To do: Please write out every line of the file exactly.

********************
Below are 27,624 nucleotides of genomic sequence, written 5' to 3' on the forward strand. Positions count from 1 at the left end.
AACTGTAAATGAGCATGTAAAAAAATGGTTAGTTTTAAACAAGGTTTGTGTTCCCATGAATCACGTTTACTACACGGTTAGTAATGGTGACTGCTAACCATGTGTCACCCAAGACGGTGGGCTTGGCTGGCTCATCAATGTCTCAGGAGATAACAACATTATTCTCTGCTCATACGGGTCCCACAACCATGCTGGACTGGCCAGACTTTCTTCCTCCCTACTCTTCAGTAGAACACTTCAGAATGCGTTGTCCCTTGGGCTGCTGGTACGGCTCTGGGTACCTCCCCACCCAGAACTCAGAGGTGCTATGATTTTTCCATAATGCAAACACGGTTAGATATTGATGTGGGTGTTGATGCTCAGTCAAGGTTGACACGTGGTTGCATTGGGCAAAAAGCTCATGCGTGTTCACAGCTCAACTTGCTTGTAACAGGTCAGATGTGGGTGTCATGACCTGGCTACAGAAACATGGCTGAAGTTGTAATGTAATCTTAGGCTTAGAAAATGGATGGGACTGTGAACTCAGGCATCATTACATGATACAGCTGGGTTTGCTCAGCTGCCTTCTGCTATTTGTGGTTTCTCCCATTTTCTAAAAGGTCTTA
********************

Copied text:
Below are 27,624 nucleotides of genomic sequence, written 5' to 3' on the forward strand. Positions count from 1 at the left end.
AACTGTAAATGAGCATGTAAAAAAATGGTTAGTTTTAAACAAGGTTTGTGTTCCCATGAATCACGTTTACTACACGGTTAGTAATGGTGACTGCTAACCATGTGTCACCCAAGACGGTGGGCTTGGCTGGCTCATCAATGTCTCAGGAGATAACAACATTATTCTCTGCTCATACGGGTCCCACAACCATGCTGGACTGGCCAGACTTTCTTCCTCCCTACTCTTCAGTAGAACACTTCAGAATGCGTTGTCCCTTGGGCTGCTGGTACGGCTCTGGGTACCTCCCCACCCAGAACTCAGAGGTGCTATGATTTTTCCATAATGCAAACACGGTTAGATATTGATGTGGGTGTTGATGCTCAGTCAAGGTTGACACGTGGTTGCATTGGGCAAAAAGCTCATGCGTGTTCACAGCTCAACTTGCTTGTAACAGGTCAGATGTGGGTGTCATGACCTGGCTACAGAAACATGGCTGAAGTTGTAATGTAATCTTAGGCTTAGAAAATGGATGGGACTGTGAACTCAGGCATCATTACATGATACAGCTGGGTTTGCTCAGCTGCCTTCTGCTATTTGTGGTTTCTCCCATTTTCTAAAAGGTCTTA